7 comments:

b said...

Hey! I just looked at these quickly, I'll read it later though--gotta get to work. You're right though, very dreamlike.

A pic or two of a hyena wouldn't hurt either though.

hahahaha.

love ya.

brian

eano said...

your like my own personal sally field live in africa, with a bunch of pictures that Im going to put on my wall and pretend that I am u dressed in traditional tanzanian garment.

is that okay? or weird? can i have your sin number?

Leslie said...

It's so great to 'see' you!! You are half way through your time there and have experienced so much, just imagine what you have left to see and do. Love the shots, love your words.
mom

dallas said...

Eano, I can bring you back some lovely tribal print material if you'd like. Then we can get Brian to play drums while we dance around a fire...all the while bacon swinging his machete.

Lion, enjoy your cruise.

Burns said...

Ive been bite with the travel bug! You make me want to venture far beyond the realms of my comfort zone. I cant wait to see you when you get home...if you bring back anything from africa, let it be a little peice of art. There is nothing more revealing than visual history.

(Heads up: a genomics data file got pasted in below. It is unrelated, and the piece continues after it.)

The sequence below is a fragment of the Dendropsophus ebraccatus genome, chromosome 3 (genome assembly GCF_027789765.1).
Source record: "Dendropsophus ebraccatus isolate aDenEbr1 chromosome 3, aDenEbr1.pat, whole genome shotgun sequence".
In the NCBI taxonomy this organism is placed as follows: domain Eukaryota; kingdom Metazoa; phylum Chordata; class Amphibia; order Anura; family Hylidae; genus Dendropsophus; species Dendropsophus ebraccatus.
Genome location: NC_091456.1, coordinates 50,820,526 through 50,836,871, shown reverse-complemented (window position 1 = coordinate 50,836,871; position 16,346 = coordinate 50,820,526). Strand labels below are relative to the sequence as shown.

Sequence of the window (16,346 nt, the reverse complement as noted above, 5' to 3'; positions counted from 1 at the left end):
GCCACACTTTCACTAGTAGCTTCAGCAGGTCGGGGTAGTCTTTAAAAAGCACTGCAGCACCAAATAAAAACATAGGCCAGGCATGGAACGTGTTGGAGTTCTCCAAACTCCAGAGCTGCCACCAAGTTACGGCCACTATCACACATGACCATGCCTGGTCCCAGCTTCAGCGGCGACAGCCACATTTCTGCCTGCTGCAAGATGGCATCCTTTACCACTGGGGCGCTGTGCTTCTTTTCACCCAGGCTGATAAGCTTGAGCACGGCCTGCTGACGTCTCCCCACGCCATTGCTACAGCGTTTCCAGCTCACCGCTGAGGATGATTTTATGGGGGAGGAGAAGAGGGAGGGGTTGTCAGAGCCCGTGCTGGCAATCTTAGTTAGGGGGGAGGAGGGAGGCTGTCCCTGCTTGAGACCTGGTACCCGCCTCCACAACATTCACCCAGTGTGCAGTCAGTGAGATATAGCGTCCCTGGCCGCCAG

Write me with your number and/or mailiing adress ok?

Take care, love you.

Rozlyn (yes, i have my own blog too HEHE)

Burns said...

Ive been bite with the travel bug! You make me want to venture far beyond the realms of my comfort zone. I cant wait to see you when you get home...if you bring back anything from africa, let it be a little peice of art. There is nothing more revealing than visual history.

Write me with your number and/or mailiing adress ok?

Take care, love you.

Rozlyn (yes, i have my own blog too HEHE)

Burns said...

Ive been bite with the travel bug! You make me want to venture far beyond the realms of my comfort zone. I cant wait to see you when you get home...if you bring back anything from africa, let it be a little peice of art. There is nothing more revealing than visual history.

Write me with your number and/or mailiing adress ok?

Take care, love you.

Rozlyn (yes, i have my own blog too HEHE)